Cookies help us deliver our Services. By using our Services, you agree to our use of cookies. Learn More.

Frank's Best Moment Ever On Blue Bloods

Frank Reagan (Tom Selleck) has spent 12 seasons on CBS as the leader of the Regan family in "Blue Bloods." While technically his father, former police commissioner Henry (Len Cariou), is the patriarch, Frank is the defacto leader. His children, Danny (Donnie Wahlberg), Erin (Bridget Moynahan), and Jamie (Will Estes), come to him regularly for advice and guidance both in life and their professions. The legacy of the Reagan family is one of honor, duty, and the drive to protect their city.

Frank is a dedicated father and a dedicated police commissioner. He tends to stand up for what he knows to be correct, regardless of the optics and the backlash. While his team of close-knit advisors pushes him to certain conclusions or decisions, he is rarely swayed from his morals or duty. If the Reagan family is the main character of the series, Frank is the driver of that character.

At the end of the day, the character of Frank Reagan is about balance. He has to find ways to pinpoint a balance between professional and personal, profession and faith, and diplomacy and steadfastness. There are many reasons to love Frank Reagan, from his love of police dogs, his wise and quotable dialogue, his history of heroism on 9/11, and other cited incidents throughout the series.

There are so many moments where Frank feels like the hero, but what is his best moment? 

'Right up until nice doesn't work'

Throughout "Blue Bloods," Frank Reagan finds himself at odds with many people. The first mayor is threatened by his popularity. The second mayor often has ideals that conflict with Frank's surrounding police. The third attempts to make policy decisions that will negatively impact his officers. He finds himself going up against Reverend Potter (Ato Essandoh) or the Arch Bishop in many cases where he has to balance his job and faith.

In Season 6, Episode 16, "Help Me Help You," audiences get an insight into Frank Reagan through his dialogue with his team. While it isn't Frank's best moment, it gives insight into who he is and how he works.

Before entering a meeting with the City Council Speaker, the team prepares him for conflict over the "Broken Windows" paradigm (allowing minor offenses encourages major offenses). While Garrett (Gregory Jbara) is pleading with him to be nice since the Speaker has the muscle to push the policy out the door, he quotes Frank by saying, "Talk first, fight last." We see Frank take this tactic over and over in his conflicts, most notably the multiple encounters with Reverend Potter.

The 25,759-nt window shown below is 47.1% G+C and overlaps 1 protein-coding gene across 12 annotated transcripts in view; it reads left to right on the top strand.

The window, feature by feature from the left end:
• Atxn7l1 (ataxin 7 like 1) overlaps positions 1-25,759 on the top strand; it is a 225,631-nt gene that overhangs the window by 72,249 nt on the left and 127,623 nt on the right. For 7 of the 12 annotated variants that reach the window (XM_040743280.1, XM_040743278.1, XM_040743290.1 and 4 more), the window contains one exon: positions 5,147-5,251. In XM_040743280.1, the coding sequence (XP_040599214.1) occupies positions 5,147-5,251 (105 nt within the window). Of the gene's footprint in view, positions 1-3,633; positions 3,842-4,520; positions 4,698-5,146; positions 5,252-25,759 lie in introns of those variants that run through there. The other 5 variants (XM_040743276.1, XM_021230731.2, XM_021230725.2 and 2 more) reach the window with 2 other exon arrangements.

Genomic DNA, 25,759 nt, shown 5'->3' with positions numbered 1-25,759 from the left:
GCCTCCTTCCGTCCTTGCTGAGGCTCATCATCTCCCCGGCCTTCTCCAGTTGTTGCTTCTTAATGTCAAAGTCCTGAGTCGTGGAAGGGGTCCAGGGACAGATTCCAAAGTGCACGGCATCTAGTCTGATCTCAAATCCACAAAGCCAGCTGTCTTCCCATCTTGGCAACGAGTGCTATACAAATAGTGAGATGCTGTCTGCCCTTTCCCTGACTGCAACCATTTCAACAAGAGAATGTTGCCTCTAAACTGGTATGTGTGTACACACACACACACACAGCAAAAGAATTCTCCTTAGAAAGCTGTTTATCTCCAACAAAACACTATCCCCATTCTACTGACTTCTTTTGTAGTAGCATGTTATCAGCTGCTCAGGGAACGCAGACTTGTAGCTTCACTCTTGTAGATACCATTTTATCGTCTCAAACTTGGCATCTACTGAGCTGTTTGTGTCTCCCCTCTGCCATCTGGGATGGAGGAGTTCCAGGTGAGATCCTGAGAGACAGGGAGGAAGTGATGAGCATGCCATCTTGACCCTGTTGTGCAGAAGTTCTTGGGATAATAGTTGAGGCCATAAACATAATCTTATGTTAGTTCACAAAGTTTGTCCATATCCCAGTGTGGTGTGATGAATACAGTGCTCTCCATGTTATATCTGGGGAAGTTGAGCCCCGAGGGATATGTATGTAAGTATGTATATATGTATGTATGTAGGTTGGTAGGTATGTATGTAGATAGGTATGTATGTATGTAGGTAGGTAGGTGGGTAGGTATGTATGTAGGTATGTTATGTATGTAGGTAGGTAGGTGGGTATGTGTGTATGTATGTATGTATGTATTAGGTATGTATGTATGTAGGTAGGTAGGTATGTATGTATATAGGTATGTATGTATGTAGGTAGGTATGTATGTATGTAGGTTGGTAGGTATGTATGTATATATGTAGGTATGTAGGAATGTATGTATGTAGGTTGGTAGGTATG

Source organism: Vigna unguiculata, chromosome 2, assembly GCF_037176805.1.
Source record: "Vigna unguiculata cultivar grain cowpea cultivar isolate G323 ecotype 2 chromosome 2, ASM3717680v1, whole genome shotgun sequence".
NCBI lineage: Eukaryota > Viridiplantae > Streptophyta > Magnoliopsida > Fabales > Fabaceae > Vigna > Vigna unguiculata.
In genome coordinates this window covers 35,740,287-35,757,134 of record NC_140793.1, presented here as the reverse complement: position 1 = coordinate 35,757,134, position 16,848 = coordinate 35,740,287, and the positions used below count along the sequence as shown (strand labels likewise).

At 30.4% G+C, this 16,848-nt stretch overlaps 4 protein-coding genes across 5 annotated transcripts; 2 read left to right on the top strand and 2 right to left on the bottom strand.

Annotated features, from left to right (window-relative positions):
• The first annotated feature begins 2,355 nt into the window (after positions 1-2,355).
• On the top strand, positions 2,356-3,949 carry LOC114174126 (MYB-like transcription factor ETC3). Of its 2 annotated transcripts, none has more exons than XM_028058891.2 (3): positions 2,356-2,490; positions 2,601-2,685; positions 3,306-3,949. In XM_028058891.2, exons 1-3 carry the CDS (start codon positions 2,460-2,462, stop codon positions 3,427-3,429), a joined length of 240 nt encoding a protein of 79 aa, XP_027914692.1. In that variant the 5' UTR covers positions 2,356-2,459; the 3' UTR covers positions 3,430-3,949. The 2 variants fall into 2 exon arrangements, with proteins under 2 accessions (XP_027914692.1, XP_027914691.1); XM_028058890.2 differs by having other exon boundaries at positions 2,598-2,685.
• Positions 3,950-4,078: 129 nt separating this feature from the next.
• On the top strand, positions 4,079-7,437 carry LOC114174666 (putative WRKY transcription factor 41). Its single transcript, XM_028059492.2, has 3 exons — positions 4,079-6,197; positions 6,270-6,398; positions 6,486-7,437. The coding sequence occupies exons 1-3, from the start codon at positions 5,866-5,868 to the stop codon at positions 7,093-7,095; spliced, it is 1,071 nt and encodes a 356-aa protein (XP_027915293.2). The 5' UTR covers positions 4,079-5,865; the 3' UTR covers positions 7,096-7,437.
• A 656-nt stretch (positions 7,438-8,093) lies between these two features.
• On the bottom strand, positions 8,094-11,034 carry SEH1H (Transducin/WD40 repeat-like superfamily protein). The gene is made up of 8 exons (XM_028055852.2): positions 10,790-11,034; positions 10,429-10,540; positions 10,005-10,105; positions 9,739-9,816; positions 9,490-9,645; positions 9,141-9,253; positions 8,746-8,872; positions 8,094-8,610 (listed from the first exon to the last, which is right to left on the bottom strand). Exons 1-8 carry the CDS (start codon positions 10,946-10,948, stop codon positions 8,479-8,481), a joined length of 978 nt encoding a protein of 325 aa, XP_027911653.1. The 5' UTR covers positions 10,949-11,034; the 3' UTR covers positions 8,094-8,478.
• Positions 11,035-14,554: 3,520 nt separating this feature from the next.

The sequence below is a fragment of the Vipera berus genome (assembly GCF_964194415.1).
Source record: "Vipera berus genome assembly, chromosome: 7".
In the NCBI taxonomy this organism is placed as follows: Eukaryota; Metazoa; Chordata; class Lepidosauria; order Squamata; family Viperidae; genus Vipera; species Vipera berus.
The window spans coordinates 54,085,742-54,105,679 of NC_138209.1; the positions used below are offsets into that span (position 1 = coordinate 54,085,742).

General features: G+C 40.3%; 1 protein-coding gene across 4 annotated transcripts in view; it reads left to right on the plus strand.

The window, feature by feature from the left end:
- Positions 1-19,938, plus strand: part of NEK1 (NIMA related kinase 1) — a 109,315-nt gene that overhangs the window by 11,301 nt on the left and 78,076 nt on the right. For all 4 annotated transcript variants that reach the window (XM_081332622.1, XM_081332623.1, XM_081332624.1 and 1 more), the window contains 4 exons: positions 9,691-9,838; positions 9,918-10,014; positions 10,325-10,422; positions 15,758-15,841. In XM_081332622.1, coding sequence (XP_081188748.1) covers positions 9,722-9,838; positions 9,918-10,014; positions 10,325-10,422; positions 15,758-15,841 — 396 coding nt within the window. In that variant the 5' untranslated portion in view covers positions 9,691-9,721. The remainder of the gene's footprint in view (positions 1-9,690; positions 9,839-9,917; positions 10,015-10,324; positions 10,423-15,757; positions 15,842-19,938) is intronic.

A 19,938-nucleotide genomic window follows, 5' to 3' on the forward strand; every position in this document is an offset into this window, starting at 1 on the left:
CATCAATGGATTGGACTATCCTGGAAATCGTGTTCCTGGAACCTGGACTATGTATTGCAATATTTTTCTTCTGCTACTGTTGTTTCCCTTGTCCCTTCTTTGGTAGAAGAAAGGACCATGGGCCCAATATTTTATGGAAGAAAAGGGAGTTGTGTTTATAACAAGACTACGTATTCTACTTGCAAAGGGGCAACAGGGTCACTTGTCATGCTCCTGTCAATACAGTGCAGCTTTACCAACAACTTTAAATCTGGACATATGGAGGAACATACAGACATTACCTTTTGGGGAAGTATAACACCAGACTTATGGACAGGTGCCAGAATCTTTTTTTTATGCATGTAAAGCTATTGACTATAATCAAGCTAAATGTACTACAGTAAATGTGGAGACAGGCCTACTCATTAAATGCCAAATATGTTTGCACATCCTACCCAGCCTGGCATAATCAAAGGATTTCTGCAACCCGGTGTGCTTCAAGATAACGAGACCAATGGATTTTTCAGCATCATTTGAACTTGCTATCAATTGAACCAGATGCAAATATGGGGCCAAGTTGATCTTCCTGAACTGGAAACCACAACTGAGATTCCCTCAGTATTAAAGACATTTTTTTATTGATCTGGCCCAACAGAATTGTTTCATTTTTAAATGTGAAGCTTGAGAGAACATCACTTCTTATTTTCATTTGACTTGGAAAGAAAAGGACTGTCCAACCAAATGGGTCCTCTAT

The conversation ends when he agrees to the meeting, and Garrett asks Frank if he will "play nice." Frank responds with one of his best quotes that defines who he is: "Right up until nice doesn't work." This again shows how he found balance in his job, between nice and not nice when needed.

He learned balance with his family

Frank Reagan's best moment was when he again found balance. This time, he was forced to find it with his children. As the police commissioner with two sons on the job and a daughter in the prosecutor's office, Frank has to step lightly to avoid appearing to be playing favorites regularly.

In Season 5, Episode 13, "Love Stories," Frank struggles with the decision to award Danny the Medal of Valor. When Sid Gormley (Robert Clohessy) nominates Danny for the award, Frank immediately rejects it out of custom, fearing it would look like nepotism. Gormley asks Frank if an officer or detective with a different name would get the award.

Later, Frank goes to his father for guidance and learns that Henry did the same thing to him. He was nominated for the same award in 1988, which Henry denied for the same reason. His father expressed regret that he didn't get the award he deserved. Frank ultimately awarded Danny with the medal, to which he turned around and gave it back to him at the family dinner.

At this moment, Frank learned that his children were often punished for carrying his name in his attempt to avoid playing favorites. Frank's effort to avoid treating his children differently inadvertently caused him to treat two excellent cops differently from the rest. This moment of balance solidified Frank Reagan as the honorable, duty-bound PC his rank and file can count on to have their backs.